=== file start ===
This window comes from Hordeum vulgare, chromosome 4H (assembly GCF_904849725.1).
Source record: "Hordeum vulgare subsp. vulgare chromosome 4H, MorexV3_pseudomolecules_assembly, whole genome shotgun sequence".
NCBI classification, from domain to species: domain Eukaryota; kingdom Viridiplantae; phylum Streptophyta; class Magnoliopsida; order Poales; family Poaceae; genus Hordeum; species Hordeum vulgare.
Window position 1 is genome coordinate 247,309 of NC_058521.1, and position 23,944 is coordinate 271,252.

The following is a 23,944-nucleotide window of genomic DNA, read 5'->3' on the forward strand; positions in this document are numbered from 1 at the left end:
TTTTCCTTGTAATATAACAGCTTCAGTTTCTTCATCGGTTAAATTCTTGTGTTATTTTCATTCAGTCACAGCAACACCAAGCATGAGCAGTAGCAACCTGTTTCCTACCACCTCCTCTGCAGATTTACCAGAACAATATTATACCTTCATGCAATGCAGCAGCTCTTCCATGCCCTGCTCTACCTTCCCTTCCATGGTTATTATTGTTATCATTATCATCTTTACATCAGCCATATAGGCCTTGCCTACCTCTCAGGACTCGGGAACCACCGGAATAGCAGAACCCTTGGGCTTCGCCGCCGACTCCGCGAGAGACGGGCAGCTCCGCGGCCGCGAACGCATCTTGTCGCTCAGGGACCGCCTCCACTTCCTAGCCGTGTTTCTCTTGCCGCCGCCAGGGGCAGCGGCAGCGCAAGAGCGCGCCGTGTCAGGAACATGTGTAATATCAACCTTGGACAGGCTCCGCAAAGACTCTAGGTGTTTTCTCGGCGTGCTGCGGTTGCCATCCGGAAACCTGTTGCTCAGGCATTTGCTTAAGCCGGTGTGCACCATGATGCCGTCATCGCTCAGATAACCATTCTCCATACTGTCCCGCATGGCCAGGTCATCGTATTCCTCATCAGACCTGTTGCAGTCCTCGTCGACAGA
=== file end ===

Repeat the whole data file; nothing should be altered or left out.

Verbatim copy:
This window comes from Hordeum vulgare, chromosome 4H (assembly GCF_904849725.1).
Source record: "Hordeum vulgare subsp. vulgare chromosome 4H, MorexV3_pseudomolecules_assembly, whole genome shotgun sequence".
NCBI classification, from domain to species: domain Eukaryota; kingdom Viridiplantae; phylum Streptophyta; class Magnoliopsida; order Poales; family Poaceae; genus Hordeum; species Hordeum vulgare.
Window position 1 is genome coordinate 247,309 of NC_058521.1, and position 23,944 is coordinate 271,252.

The following is a 23,944-nucleotide window of genomic DNA, read 5'->3' on the forward strand; positions in this document are numbered from 1 at the left end:
TTTTCCTTGTAATATAACAGCTTCAGTTTCTTCATCGGTTAAATTCTTGTGTTATTTTCATTCAGTCACAGCAACACCAAGCATGAGCAGTAGCAACCTGTTTCCTACCACCTCCTCTGCAGATTTACCAGAACAATATTATACCTTCATGCAATGCAGCAGCTCTTCCATGCCCTGCTCTACCTTCCCTTCCATGGTTATTATTGTTATCATTATCATCTTTACATCAGCCATATAGGCCTTGCCTACCTCTCAGGACTCGGGAACCACCGGAATAGCAGAACCCTTGGGCTTCGCCGCCGACTCCGCGAGAGACGGGCAGCTCCGCGGCCGCGAACGCATCTTGTCGCTCAGGGACCGCCTCCACTTCCTAGCCGTGTTTCTCTTGCCGCCGCCAGGGGCAGCGGCAGCGCAAGAGCGCGCCGTGTCAGGAACATGTGTAATATCAACCTTGGACAGGCTCCGCAAAGACTCTAGGTGTTTTCTCGGCGTGCTGCGGTTGCCATCCGGAAACCTGTTGCTCAGGCATTTGCTTAAGCCGGTGTGCACCATGATGCCGTCATCGCTCAGATAACCATTCTCCATACTGTCCCGCATGGCCAGGTCATCGTATTCCTCATCAGACCTGTTGCAGTCCTCGTCGACAGA